The Great Divide

Just so you know, Lucy Mangan agrees with me on the whole state/independent thing – goine one step further, she believes that closing independent schools and outlawing private education would pump money and resources into the state education system and improve state education no end. I don’t know about that. I wish, but I don’t believe that that would be the case.

Furthermore she claims that the great divide between private and state education in the UK is as pernicious and unfair as the whole healthcare thing in the US – those who can afford to pay do, and while those who can’t pay here in the UK don’t die as a result of their education, it’s definitely arguable that it’s to our serious detriment, in many cases.

Not mine to any great extent, obviously I didn’t come off too badly – I’m one of the lucky ones that had a brain good enough to get by anyway, and I’m sure there are plenty of Americans who are healthy enough all their lives to not really need the medical care they can’t afford to be insured for anyway. Here I could bitch and moan about how if I’d had a more supportive education I might have ended up doing medicine somewhere really good, because I do half think that, and it’s true, I should have made more effort but I was sixteen years old for crying out loud, and a fairly useless sixteen-year-old at that, all brains and no motivation, and there must be plenty of people like me who were pushed just that bit harder and who did make it, like I would have made it had I been made to work for it. That’s enough bitching and moaning, I am annoyed, but at myself as much as anything, for not being able to make the best of it. But there are plenty of other people who are let down by the education system. People who could have been great musicians or artists if they didn’t have to share violin lessons with three other tone-deaf twelve-year-olds on only two violins between them, or if they had had access to kilns or huge studios for casting and bronzework and things rather than cheap old pastels and watercolours with almost no pigment in them; people who could have been pushed that bit harder and might then have been the next prime minister but who instead are working as the manager of the local Barclay’s or something.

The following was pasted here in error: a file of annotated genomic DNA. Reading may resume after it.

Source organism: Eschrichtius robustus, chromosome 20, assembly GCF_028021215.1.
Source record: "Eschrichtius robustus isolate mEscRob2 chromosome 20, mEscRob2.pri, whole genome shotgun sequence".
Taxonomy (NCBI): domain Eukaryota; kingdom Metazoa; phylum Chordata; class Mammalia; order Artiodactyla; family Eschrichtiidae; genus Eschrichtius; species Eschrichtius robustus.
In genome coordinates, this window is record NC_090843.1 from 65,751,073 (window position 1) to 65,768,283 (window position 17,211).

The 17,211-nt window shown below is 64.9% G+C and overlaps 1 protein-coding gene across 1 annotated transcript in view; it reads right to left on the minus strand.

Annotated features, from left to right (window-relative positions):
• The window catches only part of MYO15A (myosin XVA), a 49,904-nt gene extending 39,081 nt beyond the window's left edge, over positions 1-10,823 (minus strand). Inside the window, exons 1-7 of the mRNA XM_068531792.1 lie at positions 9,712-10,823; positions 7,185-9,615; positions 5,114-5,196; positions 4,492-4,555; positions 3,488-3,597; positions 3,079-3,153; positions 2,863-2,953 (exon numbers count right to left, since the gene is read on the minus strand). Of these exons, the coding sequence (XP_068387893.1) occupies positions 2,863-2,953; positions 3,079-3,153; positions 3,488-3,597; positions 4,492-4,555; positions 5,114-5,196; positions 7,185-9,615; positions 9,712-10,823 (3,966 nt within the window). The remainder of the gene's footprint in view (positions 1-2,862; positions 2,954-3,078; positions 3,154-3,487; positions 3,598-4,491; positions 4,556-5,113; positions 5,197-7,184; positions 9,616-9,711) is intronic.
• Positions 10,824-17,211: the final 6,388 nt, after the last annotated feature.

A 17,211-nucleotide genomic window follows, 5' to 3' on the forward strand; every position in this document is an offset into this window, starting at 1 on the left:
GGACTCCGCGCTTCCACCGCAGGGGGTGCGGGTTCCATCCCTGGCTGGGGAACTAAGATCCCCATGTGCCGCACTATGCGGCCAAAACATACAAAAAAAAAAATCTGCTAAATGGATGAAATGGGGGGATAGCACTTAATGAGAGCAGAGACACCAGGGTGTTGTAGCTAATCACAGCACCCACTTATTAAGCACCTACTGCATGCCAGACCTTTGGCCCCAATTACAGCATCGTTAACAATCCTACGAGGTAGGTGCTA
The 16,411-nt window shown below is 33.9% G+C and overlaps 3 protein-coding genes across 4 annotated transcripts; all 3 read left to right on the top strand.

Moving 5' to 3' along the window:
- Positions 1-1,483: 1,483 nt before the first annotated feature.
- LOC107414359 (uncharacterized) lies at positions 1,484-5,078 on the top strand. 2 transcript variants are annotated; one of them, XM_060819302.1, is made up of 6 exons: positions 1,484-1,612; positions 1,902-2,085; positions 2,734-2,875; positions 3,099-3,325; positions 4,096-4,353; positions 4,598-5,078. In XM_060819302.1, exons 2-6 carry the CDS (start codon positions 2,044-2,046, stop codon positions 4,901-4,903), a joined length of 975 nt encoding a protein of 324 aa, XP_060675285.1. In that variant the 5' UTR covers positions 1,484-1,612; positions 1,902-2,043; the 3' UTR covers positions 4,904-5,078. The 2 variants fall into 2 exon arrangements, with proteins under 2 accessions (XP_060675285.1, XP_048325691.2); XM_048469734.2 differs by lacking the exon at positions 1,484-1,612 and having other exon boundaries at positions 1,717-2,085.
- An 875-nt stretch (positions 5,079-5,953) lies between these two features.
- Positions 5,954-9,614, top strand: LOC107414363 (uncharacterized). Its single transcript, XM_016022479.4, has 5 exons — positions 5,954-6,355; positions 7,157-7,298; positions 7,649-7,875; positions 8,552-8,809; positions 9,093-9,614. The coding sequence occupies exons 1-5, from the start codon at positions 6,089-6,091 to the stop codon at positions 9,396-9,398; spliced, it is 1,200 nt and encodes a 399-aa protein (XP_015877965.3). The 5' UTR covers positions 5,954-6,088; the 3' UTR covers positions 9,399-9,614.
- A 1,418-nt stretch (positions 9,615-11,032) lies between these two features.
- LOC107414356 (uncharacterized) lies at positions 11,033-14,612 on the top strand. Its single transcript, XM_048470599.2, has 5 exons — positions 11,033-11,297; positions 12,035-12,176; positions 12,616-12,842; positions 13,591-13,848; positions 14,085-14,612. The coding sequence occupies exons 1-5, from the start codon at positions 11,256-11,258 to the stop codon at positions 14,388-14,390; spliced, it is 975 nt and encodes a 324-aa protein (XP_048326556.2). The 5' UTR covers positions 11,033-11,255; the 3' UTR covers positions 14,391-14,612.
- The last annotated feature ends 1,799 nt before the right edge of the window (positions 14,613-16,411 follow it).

Anyway, look, everyone, look! Lucy Mangan agrees with me!!